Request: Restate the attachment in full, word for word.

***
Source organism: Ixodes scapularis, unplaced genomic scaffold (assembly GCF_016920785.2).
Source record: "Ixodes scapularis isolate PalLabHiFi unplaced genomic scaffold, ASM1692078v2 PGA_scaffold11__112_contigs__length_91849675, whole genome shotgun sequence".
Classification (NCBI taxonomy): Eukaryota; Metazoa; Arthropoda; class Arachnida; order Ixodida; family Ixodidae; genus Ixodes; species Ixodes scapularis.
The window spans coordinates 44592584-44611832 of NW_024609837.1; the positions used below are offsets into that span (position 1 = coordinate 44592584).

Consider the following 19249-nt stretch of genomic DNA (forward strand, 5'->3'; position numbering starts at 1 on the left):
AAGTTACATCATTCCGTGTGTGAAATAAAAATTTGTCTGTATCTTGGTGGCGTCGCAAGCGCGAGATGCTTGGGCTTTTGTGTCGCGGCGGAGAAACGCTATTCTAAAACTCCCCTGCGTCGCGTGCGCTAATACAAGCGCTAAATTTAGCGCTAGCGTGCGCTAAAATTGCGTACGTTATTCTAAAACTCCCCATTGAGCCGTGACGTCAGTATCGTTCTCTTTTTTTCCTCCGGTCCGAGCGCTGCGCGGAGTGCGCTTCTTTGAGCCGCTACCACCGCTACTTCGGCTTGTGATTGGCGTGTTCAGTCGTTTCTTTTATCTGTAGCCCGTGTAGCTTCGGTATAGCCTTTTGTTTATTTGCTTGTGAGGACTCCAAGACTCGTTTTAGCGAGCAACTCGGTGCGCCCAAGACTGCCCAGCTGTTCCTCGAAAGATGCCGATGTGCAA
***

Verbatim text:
Source organism: Ixodes scapularis, unplaced genomic scaffold (assembly GCF_016920785.2).
Source record: "Ixodes scapularis isolate PalLabHiFi unplaced genomic scaffold, ASM1692078v2 PGA_scaffold11__112_contigs__length_91849675, whole genome shotgun sequence".
Classification (NCBI taxonomy): Eukaryota; Metazoa; Arthropoda; class Arachnida; order Ixodida; family Ixodidae; genus Ixodes; species Ixodes scapularis.
The window spans coordinates 44592584-44611832 of NW_024609837.1; the positions used below are offsets into that span (position 1 = coordinate 44592584).

Consider the following 19249-nt stretch of genomic DNA (forward strand, 5'->3'; position numbering starts at 1 on the left):
AAGTTACATCATTCCGTGTGTGAAATAAAAATTTGTCTGTATCTTGGTGGCGTCGCAAGCGCGAGATGCTTGGGCTTTTGTGTCGCGGCGGAGAAACGCTATTCTAAAACTCCCCTGCGTCGCGTGCGCTAATACAAGCGCTAAATTTAGCGCTAGCGTGCGCTAAAATTGCGTACGTTATTCTAAAACTCCCCATTGAGCCGTGACGTCAGTATCGTTCTCTTTTTTTCCTCCGGTCCGAGCGCTGCGCGGAGTGCGCTTCTTTGAGCCGCTACCACCGCTACTTCGGCTTGTGATTGGCGTGTTCAGTCGTTTCTTTTATCTGTAGCCCGTGTAGCTTCGGTATAGCCTTTTGTTTATTTGCTTGTGAGGACTCCAAGACTCGTTTTAGCGAGCAACTCGGTGCGCCCAAGACTGCCCAGCTGTTCCTCGAAAGATGCCGATGTGCAA